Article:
Laugh Past The Pain. Laugh Until You Can’t Laugh Anymore

I saw this little beauty on the tele a couple of days ago and it peaked my interest. What I love most and what I find most fascinating is the intensity of the dance. I’ve tried dancing like that, moving the shoulders while skipping with their feet, and for the life of me it just doesn’t work. I can try to dance to Ethiopian music but for the most part, I’ll leave it to the professionals.

I was craving American food for days, so this past Saturday I finally decided to make home-made pizza and boy, was it a struggle! I had to make a vegetarian pizza as my family is orthodox so they are on their 16 day fasting period. This means no dairy and no meats. So, for market day, I asked for garlic, onion, tomato sauce, pepper and kale. What happens? No tomato sauce, no pepper and no kale. So here, I am looking at tomatoes, onions and garlic pizza, with no ingredient of tomato sauce. Luckily, there were tomatoes so I had to use a blender to mix the tomatoes and I now have my tomato sauce. “Great,” I thought I could finally get started. Power goes out twice. What do I do? Do I cook pizza in pieces over the charcoal stove or do I wing it and pray the power comes back on. I proceed with the ingredients, with Hane along my side helping me with the dough. The power finally comes back on, so we have two pizzas that now need to be put in the oven. As one is cooking, I am preparing the other, and again I lose power. Hane, Babey and I look to each other and we just laugh. How could something so easy to make back in the States be so frustrating to make in Ethiopia?

While I was making the pizza with my sister, Hane and I discussed her future. My 16-year-old sister, Hane is interested in leaving Ethiopia and studying abroad for university so I have been helping her set up an email account and start looking at the admissions site on several American and European Universities. We also discussed relationships and work/school. She explained that while there are young people in relationships, the majority of mature relationships in Ethiopia start when you’re an adult and only after a degree is earned. I told her that I had my first serious relationship when I was 13 and we were together for three and a half years. She was completely baffled by that and asked if my mother did anything. Hane explained that her parents would not let her date until she had her priorities in check. It’s difficult for me to understand this because for the majority of my life, I was taught and raised to be in an independent and individualistic society. I looked at this pretty girl and knew she had many more to learn in life.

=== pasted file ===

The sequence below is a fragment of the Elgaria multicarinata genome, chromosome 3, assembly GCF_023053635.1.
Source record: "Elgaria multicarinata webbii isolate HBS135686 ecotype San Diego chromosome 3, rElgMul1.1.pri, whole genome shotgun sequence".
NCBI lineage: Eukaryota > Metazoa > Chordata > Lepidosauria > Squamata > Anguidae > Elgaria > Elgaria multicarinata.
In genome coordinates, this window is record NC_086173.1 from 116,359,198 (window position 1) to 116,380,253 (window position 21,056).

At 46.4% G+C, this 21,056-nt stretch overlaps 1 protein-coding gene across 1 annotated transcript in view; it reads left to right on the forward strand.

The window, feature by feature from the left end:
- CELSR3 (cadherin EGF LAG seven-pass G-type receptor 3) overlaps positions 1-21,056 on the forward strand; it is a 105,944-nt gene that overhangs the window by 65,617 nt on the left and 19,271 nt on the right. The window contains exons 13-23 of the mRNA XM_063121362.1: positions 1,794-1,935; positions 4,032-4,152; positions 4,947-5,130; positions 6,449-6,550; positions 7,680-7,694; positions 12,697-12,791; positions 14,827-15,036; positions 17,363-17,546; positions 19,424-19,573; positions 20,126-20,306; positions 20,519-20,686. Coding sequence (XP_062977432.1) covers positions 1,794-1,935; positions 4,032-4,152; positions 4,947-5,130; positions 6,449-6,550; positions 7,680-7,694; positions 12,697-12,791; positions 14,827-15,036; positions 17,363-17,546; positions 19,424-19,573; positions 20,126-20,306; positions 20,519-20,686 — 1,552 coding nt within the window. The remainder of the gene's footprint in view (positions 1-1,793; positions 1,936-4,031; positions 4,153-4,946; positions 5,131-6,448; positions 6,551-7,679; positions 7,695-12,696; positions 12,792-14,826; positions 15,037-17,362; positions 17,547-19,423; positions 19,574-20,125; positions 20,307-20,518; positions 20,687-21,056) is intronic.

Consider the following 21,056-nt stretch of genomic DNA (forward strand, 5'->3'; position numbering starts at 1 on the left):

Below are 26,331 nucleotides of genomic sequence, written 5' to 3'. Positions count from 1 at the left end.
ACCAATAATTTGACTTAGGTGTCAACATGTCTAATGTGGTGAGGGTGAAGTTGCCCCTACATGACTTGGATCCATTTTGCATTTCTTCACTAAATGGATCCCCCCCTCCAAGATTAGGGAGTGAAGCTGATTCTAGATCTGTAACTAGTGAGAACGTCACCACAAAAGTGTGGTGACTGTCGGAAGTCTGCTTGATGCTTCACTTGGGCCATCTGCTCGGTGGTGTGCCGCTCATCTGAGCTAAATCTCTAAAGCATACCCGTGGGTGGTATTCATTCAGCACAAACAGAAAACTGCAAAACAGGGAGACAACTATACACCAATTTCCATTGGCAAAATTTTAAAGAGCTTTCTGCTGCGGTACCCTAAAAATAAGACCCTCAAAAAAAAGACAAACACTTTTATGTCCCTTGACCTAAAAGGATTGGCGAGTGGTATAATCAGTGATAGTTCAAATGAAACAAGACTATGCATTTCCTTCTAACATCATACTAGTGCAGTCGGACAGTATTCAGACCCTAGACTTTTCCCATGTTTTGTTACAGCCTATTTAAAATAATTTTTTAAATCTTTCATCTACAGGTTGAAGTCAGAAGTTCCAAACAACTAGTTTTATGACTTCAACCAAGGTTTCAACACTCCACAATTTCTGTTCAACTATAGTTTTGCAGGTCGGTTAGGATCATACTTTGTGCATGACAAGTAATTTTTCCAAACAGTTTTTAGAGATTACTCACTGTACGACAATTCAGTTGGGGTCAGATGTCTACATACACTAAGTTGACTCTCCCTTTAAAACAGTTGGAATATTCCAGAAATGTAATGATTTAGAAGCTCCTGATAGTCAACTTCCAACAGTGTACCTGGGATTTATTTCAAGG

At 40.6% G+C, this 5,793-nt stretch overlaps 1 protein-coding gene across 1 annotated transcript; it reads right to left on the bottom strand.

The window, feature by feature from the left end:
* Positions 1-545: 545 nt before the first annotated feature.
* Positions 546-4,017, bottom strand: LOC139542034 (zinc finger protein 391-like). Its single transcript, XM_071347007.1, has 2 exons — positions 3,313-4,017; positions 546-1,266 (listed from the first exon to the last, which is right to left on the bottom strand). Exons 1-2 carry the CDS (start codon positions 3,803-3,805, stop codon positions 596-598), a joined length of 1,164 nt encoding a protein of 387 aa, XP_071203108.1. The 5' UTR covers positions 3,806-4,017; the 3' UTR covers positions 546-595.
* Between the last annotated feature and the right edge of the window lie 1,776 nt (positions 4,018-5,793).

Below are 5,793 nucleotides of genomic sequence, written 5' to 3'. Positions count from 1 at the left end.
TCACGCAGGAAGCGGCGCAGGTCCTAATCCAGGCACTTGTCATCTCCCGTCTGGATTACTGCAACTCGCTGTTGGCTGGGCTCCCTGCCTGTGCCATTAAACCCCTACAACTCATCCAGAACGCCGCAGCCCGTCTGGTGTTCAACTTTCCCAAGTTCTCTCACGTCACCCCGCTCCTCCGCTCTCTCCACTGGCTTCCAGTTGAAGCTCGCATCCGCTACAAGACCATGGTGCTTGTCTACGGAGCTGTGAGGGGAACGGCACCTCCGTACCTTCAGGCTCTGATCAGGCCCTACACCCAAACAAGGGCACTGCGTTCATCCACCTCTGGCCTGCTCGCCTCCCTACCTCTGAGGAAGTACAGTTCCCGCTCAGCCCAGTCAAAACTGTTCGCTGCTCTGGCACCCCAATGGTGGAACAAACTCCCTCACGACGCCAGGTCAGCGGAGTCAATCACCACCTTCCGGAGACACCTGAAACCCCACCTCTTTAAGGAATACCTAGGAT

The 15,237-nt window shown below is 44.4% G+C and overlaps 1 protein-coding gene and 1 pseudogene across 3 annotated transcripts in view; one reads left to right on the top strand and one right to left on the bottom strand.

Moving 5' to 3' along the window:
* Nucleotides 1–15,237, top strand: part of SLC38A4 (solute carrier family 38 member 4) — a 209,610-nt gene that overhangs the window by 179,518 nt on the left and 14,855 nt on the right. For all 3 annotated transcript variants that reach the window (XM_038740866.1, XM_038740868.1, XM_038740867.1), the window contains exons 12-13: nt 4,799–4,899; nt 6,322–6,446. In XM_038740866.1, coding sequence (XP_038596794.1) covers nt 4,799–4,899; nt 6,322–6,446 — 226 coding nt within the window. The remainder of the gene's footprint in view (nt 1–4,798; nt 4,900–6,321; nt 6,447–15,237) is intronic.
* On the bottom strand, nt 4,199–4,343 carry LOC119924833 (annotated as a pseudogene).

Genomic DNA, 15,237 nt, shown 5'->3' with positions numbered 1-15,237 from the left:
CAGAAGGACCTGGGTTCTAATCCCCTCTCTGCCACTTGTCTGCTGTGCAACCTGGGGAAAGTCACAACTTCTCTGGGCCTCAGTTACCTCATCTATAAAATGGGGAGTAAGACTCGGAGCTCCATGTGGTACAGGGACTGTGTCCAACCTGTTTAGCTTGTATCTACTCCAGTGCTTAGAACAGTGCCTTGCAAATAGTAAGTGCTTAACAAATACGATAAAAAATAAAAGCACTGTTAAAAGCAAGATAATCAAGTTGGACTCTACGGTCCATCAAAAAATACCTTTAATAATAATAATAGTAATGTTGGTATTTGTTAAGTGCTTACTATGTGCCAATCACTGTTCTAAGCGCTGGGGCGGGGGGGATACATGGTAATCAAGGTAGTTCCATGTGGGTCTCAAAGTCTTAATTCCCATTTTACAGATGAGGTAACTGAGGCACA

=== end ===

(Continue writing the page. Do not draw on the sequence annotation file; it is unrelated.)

As a “thank you,” Peace Corps took us to Lake Langano which is in Oroma region and it was wonderful. It was an hour and a half drive to lake so that meant waking up early to be at the meeting point by 7 a.m. Being there, took my mind off the fact that I have bed bugs and so I’ve had to clean my room and wash my sheets not once, but twice. Here’s to hoping they’re all gone. Overall, that day was filled with swimming, kayaks, canoeing, drinking and food. Most importantly, it was exactly the relaxation we were all craving.




2 Comments Add yours

  1. Anne Thureson says:

    Andrea: I am following your posts. It is a real treat to share this experience with you.
    Tia Anne from Seattle


  2. Ruth says:

    Mi amor, nice story. I was interested in your comment about the girl having to learn many more things in life. I agree with it, all of us have, but I do not agree about the reason you said they have. I agree with your sister parents, there is not need to rush, there is always time for everything in life and everything must be at its time. What better time than when kids are prepared to move in society, professionally and emotionally, without passing for so many struggles. I think that every phase of our lives has a beauty, and why not enjoy it without having those conflicts a relationship brings.


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